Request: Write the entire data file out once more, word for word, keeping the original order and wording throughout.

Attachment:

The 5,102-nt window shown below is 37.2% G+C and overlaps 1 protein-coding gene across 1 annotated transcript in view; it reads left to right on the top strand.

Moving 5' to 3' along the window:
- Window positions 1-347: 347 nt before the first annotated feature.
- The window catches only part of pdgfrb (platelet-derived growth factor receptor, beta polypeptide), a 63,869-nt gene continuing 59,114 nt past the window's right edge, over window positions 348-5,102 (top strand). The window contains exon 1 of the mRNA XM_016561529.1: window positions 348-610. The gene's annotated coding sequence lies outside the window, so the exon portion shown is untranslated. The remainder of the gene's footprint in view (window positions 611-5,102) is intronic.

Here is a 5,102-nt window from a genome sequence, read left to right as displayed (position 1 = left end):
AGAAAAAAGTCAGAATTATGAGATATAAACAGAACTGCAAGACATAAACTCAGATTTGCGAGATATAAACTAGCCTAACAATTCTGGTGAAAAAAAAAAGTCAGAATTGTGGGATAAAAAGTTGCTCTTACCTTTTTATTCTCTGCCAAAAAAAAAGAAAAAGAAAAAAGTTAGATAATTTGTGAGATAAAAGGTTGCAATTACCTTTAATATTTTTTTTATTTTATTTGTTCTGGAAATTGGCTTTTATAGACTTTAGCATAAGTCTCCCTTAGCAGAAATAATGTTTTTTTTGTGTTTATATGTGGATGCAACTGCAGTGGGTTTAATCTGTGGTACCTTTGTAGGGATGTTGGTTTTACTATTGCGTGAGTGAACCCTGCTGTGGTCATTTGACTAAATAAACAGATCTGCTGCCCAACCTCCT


The 5,102-nt window shown below is 37.2% G+C and overlaps 1 protein-coding gene across 1 annotated transcript in view; it reads left to right on the top strand.

Moving 5' to 3' along the window:
- Window positions 1-347: 347 nt before the first annotated feature.
- The window catches only part of pdgfrb (platelet-derived growth factor receptor, beta polypeptide), a 63,869-nt gene continuing 59,114 nt past the window's right edge, over window positions 348-5,102 (top strand). The window contains exon 1 of the mRNA XM_016561529.1: window positions 348-610. The gene's annotated coding sequence lies outside the window, so the exon portion shown is untranslated. The remainder of the gene's footprint in view (window positions 611-5,102) is intronic.

Here is a 5,102-nt window from a genome sequence, read left to right as displayed (position 1 = left end):
AGAAAAAAGTCAGAATTATGAGATATAAACAGAACTGCAAGACATAAACTCAGATTTGCGAGATATAAACTAGCCTAACAATTCTGGTGAAAAAAAAAAGTCAGAATTGTGGGATAAAAAGTTGCTCTTACCTTTTTATTCTCTGCCAAAAAAAAAGAAAAAGAAAAAAGTTAGATAATTTGTGAGATAAAAGGTTGCAATTACCTTTAATATTTTTTTTATTTTATTTGTTCTGGAAATTGGCTTTTATAGACTTTAGCATAAGTCTCCCTTAGCAGAAATAATGTTTTTTTTGTGTTTATATGTGGATGCAACTGCAGTGGGTTTAATCTGTGGTACCTTTGTAGGGATGTTGGTTTTACTATTGCGTGAGTGAACCCTGCTGTGGTCATTTGACTAAATAAACAGATCTGCTGCCCAACCTCCT